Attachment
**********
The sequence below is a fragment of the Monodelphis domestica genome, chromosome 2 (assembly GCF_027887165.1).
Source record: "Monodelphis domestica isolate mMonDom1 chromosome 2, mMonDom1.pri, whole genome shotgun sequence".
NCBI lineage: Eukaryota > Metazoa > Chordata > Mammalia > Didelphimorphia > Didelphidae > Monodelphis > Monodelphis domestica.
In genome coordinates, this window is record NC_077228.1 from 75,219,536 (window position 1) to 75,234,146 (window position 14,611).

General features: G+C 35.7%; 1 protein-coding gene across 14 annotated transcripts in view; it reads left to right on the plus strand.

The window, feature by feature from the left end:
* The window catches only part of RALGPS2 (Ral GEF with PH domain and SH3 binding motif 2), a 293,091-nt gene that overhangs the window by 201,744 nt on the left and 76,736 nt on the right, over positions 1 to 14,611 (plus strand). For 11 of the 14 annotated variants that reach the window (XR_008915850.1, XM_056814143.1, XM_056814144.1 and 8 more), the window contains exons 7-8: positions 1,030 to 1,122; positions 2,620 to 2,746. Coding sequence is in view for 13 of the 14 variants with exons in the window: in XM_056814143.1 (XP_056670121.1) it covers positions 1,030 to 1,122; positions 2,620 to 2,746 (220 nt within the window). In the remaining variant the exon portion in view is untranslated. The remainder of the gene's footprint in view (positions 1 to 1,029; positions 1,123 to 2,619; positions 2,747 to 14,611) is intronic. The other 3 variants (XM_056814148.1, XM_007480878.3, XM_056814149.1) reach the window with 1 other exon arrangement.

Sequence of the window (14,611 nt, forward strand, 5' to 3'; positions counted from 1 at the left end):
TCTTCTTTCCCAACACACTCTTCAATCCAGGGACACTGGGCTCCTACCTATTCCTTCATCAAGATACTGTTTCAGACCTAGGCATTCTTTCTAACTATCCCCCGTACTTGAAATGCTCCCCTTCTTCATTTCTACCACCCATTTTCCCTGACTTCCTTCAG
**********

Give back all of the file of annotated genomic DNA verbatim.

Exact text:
The sequence below is a fragment of the Monodelphis domestica genome, chromosome 2 (assembly GCF_027887165.1).
Source record: "Monodelphis domestica isolate mMonDom1 chromosome 2, mMonDom1.pri, whole genome shotgun sequence".
NCBI lineage: Eukaryota > Metazoa > Chordata > Mammalia > Didelphimorphia > Didelphidae > Monodelphis > Monodelphis domestica.
In genome coordinates, this window is record NC_077228.1 from 75,219,536 (window position 1) to 75,234,146 (window position 14,611).

General features: G+C 35.7%; 1 protein-coding gene across 14 annotated transcripts in view; it reads left to right on the plus strand.

The window, feature by feature from the left end:
* The window catches only part of RALGPS2 (Ral GEF with PH domain and SH3 binding motif 2), a 293,091-nt gene that overhangs the window by 201,744 nt on the left and 76,736 nt on the right, over positions 1 to 14,611 (plus strand). For 11 of the 14 annotated variants that reach the window (XR_008915850.1, XM_056814143.1, XM_056814144.1 and 8 more), the window contains exons 7-8: positions 1,030 to 1,122; positions 2,620 to 2,746. Coding sequence is in view for 13 of the 14 variants with exons in the window: in XM_056814143.1 (XP_056670121.1) it covers positions 1,030 to 1,122; positions 2,620 to 2,746 (220 nt within the window). In the remaining variant the exon portion in view is untranslated. The remainder of the gene's footprint in view (positions 1 to 1,029; positions 1,123 to 2,619; positions 2,747 to 14,611) is intronic. The other 3 variants (XM_056814148.1, XM_007480878.3, XM_056814149.1) reach the window with 1 other exon arrangement.

Sequence of the window (14,611 nt, forward strand, 5' to 3'; positions counted from 1 at the left end):
TCTTCTTTCCCAACACACTCTTCAATCCAGGGACACTGGGCTCCTACCTATTCCTTCATCAAGATACTGTTTCAGACCTAGGCATTCTTTCTAACTATCCCCCGTACTTGAAATGCTCCCCTTCTTCATTTCTACCACCCATTTTCCCTGACTTCCTTCAG